Since I don't frame my work myself, and because these pieces aren't completely flat and thin like a print, I field a lot of great questions about framing. Here are my recommendations.
In an effort to show how my works are not 2-dimensional prints, I take these artsy macro photos with natural lighting to highlight the layers and textures of the paper, and use them in my shop listings. For many buyers, these photos make it seem like these pieces are thicker than they actually are, which is just over 1/8th of an inch. In reality, these pieces frame easily in most standard, ready-made frames. Kind folks have sent me photos of their framed works, and here are a few of them. As you’ll see, these pieces tend to adapt well to their frame, whether it’s modern or rustic, metal or wood, minimalist or ornate.
Here are some further recommendations.
Choose a frame with a mat or multi-mat combination. The mats create a gap between the piece and the glass, and this gap enhances the sense of the depth in the piece nicely.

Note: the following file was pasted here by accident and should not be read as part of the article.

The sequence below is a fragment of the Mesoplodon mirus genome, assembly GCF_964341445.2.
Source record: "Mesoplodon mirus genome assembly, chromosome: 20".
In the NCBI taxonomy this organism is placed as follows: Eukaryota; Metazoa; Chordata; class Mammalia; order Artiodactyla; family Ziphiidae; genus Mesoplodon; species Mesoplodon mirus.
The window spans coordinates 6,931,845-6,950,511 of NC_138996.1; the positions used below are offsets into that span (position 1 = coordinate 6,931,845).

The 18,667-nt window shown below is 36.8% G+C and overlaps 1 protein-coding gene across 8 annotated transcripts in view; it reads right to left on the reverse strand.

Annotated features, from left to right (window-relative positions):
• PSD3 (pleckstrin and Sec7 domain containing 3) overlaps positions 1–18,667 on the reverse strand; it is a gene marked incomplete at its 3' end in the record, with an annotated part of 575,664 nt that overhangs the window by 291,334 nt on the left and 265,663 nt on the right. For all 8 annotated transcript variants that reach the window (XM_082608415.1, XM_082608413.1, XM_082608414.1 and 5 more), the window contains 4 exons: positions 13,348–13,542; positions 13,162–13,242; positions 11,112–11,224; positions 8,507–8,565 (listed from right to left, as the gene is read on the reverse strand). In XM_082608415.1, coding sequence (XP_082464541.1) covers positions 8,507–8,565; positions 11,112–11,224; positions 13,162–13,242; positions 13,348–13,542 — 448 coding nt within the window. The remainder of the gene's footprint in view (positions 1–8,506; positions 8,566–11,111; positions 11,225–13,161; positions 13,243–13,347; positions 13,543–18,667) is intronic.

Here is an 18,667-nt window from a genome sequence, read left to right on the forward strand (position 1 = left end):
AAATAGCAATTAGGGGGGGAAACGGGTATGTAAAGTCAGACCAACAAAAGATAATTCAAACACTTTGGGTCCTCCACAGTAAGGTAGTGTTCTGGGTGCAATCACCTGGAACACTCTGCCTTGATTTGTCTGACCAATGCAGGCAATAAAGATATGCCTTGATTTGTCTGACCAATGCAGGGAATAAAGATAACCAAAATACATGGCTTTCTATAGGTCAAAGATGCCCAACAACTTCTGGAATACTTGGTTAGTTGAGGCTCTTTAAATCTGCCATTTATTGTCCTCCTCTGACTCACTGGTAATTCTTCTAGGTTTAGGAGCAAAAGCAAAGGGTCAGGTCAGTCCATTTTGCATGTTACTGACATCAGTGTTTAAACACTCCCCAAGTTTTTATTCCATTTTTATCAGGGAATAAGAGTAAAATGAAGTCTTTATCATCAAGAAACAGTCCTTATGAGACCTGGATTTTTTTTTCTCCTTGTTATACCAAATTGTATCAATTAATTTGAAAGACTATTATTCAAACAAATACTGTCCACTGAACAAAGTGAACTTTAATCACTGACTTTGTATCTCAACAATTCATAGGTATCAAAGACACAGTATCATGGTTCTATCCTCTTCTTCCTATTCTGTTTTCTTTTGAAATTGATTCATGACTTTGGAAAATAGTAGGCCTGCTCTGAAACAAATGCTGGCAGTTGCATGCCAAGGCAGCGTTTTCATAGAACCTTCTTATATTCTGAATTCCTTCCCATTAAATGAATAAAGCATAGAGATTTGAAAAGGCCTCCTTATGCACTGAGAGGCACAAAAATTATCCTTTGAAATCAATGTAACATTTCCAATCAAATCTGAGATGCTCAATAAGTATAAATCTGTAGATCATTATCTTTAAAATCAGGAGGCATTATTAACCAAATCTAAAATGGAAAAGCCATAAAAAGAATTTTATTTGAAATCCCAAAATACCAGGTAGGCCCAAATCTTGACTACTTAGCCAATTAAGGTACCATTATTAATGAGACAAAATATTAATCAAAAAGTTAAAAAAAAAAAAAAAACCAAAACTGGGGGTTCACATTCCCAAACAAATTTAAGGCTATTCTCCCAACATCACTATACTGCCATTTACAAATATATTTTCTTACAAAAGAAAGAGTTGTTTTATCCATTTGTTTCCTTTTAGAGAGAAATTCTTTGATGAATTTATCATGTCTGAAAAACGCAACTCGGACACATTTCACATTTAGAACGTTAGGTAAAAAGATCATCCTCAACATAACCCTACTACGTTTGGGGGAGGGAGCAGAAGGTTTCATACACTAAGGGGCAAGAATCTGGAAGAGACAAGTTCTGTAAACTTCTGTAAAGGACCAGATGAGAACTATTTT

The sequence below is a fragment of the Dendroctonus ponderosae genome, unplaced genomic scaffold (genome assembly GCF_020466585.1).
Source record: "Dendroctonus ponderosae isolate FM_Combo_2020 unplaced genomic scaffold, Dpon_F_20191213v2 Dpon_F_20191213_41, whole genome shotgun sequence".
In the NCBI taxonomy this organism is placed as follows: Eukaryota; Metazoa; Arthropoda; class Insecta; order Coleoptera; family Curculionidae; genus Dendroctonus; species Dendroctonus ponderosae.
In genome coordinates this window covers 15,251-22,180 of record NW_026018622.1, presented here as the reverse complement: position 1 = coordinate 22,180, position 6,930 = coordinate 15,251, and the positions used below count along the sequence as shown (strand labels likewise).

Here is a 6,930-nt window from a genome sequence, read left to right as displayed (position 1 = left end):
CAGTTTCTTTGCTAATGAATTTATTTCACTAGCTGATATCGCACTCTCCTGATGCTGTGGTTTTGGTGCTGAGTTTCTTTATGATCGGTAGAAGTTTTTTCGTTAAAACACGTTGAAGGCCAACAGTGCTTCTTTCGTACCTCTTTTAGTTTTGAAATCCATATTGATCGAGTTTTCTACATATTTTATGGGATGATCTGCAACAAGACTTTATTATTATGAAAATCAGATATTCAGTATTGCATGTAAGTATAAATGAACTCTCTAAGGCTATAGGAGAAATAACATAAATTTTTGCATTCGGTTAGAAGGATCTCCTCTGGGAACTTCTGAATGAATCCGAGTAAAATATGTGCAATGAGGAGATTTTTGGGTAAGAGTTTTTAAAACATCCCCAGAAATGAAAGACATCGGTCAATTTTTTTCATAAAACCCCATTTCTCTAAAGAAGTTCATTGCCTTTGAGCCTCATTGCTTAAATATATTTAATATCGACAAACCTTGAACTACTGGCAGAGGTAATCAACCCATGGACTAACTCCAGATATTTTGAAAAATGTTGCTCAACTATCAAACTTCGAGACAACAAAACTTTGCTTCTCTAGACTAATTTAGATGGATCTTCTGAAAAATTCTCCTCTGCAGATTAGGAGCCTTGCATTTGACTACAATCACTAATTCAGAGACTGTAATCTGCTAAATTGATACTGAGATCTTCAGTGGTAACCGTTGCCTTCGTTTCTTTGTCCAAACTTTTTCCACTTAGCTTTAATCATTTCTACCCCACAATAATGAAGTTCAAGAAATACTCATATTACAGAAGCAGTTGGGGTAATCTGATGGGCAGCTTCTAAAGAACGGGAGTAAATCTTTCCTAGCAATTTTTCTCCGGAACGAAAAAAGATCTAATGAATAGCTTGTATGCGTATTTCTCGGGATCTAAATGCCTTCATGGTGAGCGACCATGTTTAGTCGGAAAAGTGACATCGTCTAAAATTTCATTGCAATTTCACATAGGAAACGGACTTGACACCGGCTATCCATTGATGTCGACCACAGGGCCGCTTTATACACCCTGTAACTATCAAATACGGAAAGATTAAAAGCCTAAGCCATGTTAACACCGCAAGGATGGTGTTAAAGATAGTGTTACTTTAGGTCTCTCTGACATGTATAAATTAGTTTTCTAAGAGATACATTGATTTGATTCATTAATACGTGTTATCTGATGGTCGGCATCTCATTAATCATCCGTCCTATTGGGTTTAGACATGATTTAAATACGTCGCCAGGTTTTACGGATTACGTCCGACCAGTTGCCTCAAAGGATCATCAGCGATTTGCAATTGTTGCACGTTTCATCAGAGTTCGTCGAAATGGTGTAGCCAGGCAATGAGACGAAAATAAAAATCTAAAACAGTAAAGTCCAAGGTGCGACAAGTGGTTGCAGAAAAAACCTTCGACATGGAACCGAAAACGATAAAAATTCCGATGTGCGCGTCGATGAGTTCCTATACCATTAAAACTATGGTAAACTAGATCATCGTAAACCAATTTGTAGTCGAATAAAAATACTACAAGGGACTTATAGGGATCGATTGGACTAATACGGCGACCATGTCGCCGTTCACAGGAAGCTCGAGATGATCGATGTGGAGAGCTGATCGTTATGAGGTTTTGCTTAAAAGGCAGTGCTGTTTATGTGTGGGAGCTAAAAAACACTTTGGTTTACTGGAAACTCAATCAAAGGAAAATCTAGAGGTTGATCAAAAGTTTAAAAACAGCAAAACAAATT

It can be tough matching a white mat to the white top layer in most of my work. Therefore, I recommend either a single mat in a color close or complementary to one of the shades of cardstock in your piece, or a double mat using a colored mat on top of the piece, and a white mat over the first mat. I shot some photos at a frame shop showing some of these variations.
Use glass! Without glass, the UV light may fade the colors of the cardstock, and the humidity will likely destroy the adhesive holding the layers together and your lovely piece will fall to not-so-lovely pieces.
If you’re looking for the protection of glass without the glare, look for museum glass at your local frame shop. It’s almost like there’s nothing there at all -- it’s super cool, and often worth the slightly higher price.
When you mount these pieces in your home, try to select a location that won’t receive direct sunlight. The cardstock I use is high-quality, archival stuff, which makes it fade-resistant, but not fade-proof. With enough exposure, these colors will fade.
Along those same lines, be careful about mounting these pieces in places with high humidity. Yes, you can hang these pieces in your bathroom, but try to choose a frame that will keep out as much humidity as possible, and hugs the piece together nicely.
What about thicker pieces like the 2-layer silhouettes, floated pieces, and pieces with 8 or more layers? I recommend a shadowbox frame.
You can find shadowbox frames ready-made in art stores, or have them custom-made at a frame shop. From here, there’s a lot you do within these thicker frames. You can float mount the piece so that the entire piece is shown, or you can choose to work in a mat or two as well. Play with the options and have fun!